Welcome to Qunu, a town that is synonymous with uTata Rolihlahla Nelson Mandela. Welcome to the Nelson Mandela Museum, a national heritage institution established 13 years ago on the 10th anniversary of uTata’s release from prison.
We were initially established because Tata wanted to share the gifts he received from well-wishers throughout the world with the people. The gifts ranged from a pair of Muhammad Ali’s boxing gloves to cultural curiosities presented to Tata by visiting Presidents.
As headquarters, we were given the historic Bunga Building in Mthatha, built in 1931. In a sense it was the perfect location. Originally built to house a quasi parliament for subjugated black Transkeians, the building is richly symbolic of uTata Mandela’sreconciliation project. South Africa’s Nobel Literature Laureate Nadine Gordimer provides a rich potted history of the Bunga in her book, Telling Times: Writing and Living, 1954-2008: “The quaint ‘natives’ parliament was called – both institution and building – the Bunga, derived from a Xhosa word meaning ‘a discussion’. Apart from placating chiefs for their loss of authority to white magistrates, the Bunga incidentally gave educated Transkeians a chance (unique for South African blacks) to learn by frustration the workings of Western government administration. uTata’s comrade and fellow Robben Islander Oom Gov Mbeki wrote in his 1964 book, South Africa: The Peasants Revolt. (The Bunga), that the Bunga, ”developed gradually until the 26 magisterial districts of the Transkei became the basic units of the larger Bunga, which became known as the United Transkeian Territories General Council (U.T.T.G.C.). In the end it was the U.T.T.G.C. that accepted the Nationalist Government`s Bantu Authorities Act, with all the misery accompanying its implementation.”In 1976 the Bunga became Transkei’s National Assembly, “in return for the surrender of any claim for Transkeians ever to sit in the parliament of South Africa, or take part in the central government of South Africa, where more than a third of the Transkei’s people live and work”, Gordimer wrote.
On 11 February 2000 the Nelson Mandela Museum opened its doors in the Bunga. And planning got underway for the erection in Qunu of a satellite Museum campus, to be known as the Nelson Mandela MuseumYouth and Heritage Centre.
Presently, “all roads lead to Qunu”, as we have vacated the Bunga temporarily for overhaul. When it re-opens next year the new Bunga will include additional exhibition space, children’s rooms, dark rooms, an orientation centre, a new auditorium, improvements toclimate control systems and enhanced visitor amenities.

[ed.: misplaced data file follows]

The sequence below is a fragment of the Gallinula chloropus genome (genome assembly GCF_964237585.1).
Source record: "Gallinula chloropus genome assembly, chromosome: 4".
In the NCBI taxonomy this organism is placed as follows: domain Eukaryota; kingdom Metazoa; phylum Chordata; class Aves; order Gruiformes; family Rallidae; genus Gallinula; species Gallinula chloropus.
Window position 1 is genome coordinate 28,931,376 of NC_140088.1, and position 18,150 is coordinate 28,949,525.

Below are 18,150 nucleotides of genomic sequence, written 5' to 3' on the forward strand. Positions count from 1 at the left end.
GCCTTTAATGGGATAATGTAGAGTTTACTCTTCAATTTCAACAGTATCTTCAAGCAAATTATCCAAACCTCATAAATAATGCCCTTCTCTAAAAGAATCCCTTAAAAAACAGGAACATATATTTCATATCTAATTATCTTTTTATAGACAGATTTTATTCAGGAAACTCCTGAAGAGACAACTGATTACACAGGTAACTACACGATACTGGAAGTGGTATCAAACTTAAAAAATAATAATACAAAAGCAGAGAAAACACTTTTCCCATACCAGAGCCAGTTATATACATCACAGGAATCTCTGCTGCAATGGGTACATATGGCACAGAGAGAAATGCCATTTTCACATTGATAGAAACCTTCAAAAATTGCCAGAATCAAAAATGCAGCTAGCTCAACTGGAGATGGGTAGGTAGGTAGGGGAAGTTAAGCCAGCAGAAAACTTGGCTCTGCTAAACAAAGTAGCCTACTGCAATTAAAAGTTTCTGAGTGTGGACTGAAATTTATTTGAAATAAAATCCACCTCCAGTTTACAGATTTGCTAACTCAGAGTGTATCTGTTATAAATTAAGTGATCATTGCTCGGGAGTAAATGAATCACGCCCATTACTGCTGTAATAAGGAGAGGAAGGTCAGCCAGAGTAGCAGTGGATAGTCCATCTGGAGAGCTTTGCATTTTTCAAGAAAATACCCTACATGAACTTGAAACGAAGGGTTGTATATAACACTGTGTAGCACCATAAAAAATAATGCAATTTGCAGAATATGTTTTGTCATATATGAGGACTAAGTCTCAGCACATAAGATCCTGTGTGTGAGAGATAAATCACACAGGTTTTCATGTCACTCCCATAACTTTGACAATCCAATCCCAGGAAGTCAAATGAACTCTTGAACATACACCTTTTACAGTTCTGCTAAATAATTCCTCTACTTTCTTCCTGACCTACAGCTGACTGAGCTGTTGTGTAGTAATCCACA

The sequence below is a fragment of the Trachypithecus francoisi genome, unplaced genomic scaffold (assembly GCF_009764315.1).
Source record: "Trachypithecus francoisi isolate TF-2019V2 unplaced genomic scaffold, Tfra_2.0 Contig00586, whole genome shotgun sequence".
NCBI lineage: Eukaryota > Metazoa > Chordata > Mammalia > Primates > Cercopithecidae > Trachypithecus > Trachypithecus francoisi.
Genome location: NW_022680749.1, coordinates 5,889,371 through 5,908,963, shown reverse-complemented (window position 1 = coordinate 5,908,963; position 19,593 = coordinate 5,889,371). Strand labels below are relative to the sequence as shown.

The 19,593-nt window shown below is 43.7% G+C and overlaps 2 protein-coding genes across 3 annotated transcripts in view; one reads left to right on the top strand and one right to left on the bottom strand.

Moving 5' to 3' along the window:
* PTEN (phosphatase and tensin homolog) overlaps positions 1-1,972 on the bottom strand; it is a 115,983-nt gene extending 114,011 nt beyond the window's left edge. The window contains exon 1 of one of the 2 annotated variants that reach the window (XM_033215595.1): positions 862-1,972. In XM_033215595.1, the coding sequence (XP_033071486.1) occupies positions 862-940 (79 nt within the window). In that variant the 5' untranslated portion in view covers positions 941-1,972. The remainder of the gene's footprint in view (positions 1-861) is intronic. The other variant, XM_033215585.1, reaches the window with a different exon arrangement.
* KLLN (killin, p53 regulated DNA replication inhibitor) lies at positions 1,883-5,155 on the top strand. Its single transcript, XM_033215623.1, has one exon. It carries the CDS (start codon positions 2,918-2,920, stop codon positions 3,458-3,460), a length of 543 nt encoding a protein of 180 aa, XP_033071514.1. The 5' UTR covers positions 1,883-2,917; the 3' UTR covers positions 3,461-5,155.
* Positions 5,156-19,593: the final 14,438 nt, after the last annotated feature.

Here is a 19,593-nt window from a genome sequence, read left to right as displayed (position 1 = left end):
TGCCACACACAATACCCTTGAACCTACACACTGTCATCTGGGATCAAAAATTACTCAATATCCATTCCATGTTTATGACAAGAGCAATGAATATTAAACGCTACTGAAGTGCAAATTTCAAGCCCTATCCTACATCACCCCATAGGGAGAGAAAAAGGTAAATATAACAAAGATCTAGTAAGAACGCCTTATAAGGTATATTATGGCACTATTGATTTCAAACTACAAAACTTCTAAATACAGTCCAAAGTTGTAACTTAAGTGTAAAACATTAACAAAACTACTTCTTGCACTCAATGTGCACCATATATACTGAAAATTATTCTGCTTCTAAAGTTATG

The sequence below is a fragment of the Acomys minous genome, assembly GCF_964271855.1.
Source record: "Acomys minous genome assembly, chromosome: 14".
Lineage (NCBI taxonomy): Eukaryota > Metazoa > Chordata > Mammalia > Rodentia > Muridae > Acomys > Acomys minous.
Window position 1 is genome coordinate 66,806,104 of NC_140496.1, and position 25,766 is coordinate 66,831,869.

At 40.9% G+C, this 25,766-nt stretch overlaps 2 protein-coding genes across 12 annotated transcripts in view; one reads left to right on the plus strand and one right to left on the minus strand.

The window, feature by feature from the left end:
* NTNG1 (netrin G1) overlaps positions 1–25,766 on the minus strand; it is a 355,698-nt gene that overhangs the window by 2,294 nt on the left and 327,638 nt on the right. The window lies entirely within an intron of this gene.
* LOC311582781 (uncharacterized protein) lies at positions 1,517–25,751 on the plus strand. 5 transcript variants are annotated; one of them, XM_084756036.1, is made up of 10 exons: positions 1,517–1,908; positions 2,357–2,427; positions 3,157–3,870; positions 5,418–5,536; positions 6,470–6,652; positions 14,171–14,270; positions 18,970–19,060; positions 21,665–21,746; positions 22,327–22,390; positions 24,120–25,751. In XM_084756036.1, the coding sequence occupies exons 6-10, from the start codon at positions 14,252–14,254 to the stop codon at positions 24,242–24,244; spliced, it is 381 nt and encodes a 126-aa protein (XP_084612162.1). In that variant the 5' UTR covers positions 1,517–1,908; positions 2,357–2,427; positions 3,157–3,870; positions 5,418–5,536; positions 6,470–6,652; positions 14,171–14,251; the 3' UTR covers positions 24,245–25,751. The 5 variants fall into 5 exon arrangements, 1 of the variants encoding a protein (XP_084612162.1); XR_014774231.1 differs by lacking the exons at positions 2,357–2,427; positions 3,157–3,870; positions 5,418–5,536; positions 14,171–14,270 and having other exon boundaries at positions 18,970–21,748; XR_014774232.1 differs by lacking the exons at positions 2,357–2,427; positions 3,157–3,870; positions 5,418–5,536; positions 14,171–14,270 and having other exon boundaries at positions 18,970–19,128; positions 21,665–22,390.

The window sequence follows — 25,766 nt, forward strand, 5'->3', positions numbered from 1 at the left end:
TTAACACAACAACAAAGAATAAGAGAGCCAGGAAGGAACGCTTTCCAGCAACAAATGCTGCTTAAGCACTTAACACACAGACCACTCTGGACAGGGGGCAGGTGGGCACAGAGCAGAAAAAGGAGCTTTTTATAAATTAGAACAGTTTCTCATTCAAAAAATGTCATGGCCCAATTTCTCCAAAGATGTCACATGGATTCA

As a national museum bearing the name we do we realise that we are carrying a very heavy legacy cargo.And we realise that with Tata now having returned home for good, our responsibilities are about to become even greater.
This week, we are seeing unprecedented numbers of visitors to the region. Never before have we seen so many people descend on our town. I would like to thank the media for the work they are doing telling the world the story of our beloved Father.
We know that in future, there will be many, many people who will want to come to the area to walk in the footsteps of our icon, to see where he was raised, where he attended school and church, where he played – and where he learned about culture, tradition and leadership.
Most museums around the world measure their worth in the number of visitors to their institutions. We have no doubt that our visitor numbers are going to sky-rocket; that we are going to be called upon to roll up our sleeves and do the hard work necessary to do justice to our founder.
uTata Mandela was a flame that lit the world and symbolised hope. He was a flame that drew people to him, naturally and organically – as candles attract moths.
I appeal to the Friends of the Nelson Mandela Museum – and to all South Africans – to walk with us for Tata, to help us to succeed, to do justice to this gift that God gave us, to ensure that his flame is never extinguished.
I invite you to make yourselves at home, to absorb the environment that fostered the greatest human being the world might ever see.